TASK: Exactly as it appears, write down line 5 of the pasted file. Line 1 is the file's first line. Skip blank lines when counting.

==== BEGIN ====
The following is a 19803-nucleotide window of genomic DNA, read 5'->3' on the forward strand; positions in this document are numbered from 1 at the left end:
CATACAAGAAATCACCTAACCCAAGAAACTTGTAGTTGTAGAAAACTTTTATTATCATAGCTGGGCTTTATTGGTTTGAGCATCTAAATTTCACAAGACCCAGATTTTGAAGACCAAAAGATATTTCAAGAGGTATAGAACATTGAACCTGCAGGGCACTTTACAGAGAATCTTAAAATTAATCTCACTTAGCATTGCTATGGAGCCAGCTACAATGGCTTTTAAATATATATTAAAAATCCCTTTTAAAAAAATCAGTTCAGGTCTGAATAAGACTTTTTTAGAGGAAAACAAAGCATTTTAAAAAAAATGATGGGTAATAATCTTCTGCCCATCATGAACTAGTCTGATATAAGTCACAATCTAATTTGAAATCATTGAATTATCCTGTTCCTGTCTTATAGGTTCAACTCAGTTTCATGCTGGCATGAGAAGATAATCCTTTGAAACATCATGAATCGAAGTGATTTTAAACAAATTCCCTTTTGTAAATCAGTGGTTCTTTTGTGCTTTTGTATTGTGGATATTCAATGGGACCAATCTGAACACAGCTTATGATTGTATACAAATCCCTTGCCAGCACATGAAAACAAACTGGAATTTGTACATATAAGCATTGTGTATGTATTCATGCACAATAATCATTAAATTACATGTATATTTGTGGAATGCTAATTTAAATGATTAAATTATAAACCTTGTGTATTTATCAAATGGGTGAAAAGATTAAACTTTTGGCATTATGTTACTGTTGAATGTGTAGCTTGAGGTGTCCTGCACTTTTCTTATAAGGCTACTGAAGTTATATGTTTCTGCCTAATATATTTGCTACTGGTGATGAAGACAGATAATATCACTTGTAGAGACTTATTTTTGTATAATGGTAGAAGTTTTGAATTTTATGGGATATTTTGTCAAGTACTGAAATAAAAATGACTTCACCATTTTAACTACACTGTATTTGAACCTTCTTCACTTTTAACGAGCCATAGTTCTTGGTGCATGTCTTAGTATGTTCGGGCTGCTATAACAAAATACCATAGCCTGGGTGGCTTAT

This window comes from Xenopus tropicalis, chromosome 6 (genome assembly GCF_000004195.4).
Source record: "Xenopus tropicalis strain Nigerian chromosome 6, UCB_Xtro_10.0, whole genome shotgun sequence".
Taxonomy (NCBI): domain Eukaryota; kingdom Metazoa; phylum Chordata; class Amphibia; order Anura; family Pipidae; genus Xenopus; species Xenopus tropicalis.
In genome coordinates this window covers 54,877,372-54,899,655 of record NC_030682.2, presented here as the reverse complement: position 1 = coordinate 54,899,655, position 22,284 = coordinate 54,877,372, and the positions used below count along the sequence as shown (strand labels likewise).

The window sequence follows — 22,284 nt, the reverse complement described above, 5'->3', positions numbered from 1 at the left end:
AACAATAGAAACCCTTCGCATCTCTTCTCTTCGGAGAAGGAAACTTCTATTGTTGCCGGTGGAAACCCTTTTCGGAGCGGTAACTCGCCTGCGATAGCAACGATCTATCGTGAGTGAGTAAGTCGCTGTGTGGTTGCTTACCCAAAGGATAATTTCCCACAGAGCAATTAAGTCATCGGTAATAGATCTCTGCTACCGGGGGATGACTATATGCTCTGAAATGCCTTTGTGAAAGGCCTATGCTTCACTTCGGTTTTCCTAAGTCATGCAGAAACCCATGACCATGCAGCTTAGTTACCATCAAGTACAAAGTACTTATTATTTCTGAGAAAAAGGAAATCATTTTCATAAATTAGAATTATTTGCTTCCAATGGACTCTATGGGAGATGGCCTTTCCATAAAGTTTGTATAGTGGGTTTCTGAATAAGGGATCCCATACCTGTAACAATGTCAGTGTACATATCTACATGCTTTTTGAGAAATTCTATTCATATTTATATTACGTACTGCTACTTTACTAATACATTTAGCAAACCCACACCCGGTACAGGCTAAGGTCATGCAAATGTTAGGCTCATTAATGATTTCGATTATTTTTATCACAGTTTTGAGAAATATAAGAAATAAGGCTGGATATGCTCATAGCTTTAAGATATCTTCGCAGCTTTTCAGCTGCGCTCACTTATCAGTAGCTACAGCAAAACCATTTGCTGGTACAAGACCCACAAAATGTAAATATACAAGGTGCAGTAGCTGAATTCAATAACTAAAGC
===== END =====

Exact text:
Taxonomy (NCBI): domain Eukaryota; kingdom Metazoa; phylum Chordata; class Amphibia; order Anura; family Pipidae; genus Xenopus; species Xenopus tropicalis.